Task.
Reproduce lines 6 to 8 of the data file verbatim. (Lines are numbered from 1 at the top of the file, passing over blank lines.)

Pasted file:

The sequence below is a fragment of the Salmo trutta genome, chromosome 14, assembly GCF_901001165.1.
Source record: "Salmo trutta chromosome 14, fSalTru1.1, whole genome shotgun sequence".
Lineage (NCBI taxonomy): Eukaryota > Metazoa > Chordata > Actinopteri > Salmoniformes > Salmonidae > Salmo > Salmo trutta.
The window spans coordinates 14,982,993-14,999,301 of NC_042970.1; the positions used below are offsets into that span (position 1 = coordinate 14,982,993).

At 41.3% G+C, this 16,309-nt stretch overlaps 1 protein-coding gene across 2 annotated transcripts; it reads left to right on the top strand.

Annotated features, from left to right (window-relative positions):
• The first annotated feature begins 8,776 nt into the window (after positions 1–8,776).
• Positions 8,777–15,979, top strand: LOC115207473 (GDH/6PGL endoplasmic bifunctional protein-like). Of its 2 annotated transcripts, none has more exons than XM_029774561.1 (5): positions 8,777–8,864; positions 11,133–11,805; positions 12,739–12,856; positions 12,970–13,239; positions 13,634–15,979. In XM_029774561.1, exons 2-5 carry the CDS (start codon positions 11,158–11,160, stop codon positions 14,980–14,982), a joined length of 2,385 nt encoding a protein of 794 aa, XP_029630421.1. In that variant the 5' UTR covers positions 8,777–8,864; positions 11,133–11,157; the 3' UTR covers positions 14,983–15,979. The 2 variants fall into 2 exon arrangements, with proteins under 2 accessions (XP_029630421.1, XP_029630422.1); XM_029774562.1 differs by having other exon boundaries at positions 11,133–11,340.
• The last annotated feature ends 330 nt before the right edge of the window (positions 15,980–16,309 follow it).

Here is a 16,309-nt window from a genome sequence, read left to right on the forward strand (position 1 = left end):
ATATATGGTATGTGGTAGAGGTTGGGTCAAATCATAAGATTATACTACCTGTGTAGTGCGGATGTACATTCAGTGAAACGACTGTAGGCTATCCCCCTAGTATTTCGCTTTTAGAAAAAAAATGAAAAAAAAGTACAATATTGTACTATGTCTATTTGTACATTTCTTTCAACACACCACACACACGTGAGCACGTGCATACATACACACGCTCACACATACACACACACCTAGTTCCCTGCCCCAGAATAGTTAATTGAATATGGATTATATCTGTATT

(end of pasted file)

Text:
Annotated features, from left to right (window-relative positions):
• The first annotated feature begins 8,776 nt into the window (after positions 1–8,776).
• Positions 8,777–15,979, top strand: LOC115207473 (GDH/6PGL endoplasmic bifunctional protein-like). Of its 2 annotated transcripts, none has more exons than XM_029774561.1 (5): positions 8,777–8,864; positions 11,133–11,805; positions 12,739–12,856; positions 12,970–13,239; positions 13,634–15,979. In XM_029774561.1, exons 2-5 carry the CDS (start codon positions 11,158–11,160, stop codon positions 14,980–14,982), a joined length of 2,385 nt encoding a protein of 794 aa, XP_029630421.1. In that variant the 5' UTR covers positions 8,777–8,864; positions 11,133–11,157; the 3' UTR covers positions 14,983–15,979. The 2 variants fall into 2 exon arrangements, with proteins under 2 accessions (XP_029630421.1, XP_029630422.1); XM_029774562.1 differs by having other exon boundaries at positions 11,133–11,340.